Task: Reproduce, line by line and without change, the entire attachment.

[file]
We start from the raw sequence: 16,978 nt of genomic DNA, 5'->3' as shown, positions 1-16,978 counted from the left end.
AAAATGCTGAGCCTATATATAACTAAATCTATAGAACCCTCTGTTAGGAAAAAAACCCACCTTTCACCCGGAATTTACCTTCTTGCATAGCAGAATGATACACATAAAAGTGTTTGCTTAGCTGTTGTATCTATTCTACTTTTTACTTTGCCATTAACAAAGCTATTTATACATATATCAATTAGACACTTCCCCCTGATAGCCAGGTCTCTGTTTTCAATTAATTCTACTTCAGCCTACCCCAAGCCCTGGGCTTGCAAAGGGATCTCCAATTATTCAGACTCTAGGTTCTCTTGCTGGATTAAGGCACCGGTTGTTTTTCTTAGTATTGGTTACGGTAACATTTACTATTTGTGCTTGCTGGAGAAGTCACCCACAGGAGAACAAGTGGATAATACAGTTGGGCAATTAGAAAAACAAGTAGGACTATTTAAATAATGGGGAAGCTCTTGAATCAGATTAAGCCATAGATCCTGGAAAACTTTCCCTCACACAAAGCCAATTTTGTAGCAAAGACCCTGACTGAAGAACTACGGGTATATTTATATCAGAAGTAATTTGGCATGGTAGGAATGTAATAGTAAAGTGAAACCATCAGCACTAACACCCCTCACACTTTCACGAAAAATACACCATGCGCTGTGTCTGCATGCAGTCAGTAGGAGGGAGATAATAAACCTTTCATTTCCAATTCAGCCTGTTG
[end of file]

We start from the raw sequence: 16,978 nt of genomic DNA, 5'->3' as shown, positions 1-16,978 counted from the left end.
AAAATGCTGAGCCTATATATAACTAAATCTATAGAACCCTCTGTTAGGAAAAAAACCCACCTTTCACCCGGAATTTACCTTCTTGCATAGCAGAATGATACACATAAAAGTGTTTGCTTAGCTGTTGTATCTATTCTACTTTTTACTTTGCCATTAACAAAGCTATTTATACATATATCAATTAGACACTTCCCCCTGATAGCCAGGTCTCTGTTTTCAATTAATTCTACTTCAGCCTACCCCAAGCCCTGGGCTTGCAAAGGGATCTCCAATTATTCAGACTCTAGGTTCTCTTGCTGGATTAAGGCACCGGTTGTTTTTCTTAGTATTGGTTACGGTAACATTTACTATTTGTGCTTGCTGGAGAAGTCACCCACAGGAGAACAAGTGGATAATACAGTTGGGCAATTAGAAAAACAAGTAGGACTATTTAAATAATGGGGAAGCTCTTGAATCAGATTAAGCCATAGATCCTGGAAAACTTTCCCTCACACAAAGCCAATTTTGTAGCAAAGACCCTGACTGAAGAACTACGGGTATATTTATATCAGAAGTAATTTGGCATGGTAGGAATGTAATAGTAAAGTGAAACCATCAGCACTAACACCCCTCACACTTTCACGAAAAATACACCATGCGCTGTGTCTGCATGCAGTCAGTAGGAGGGAGATAATAAACCTTTCATTTCCAATTCAGCCTGTTG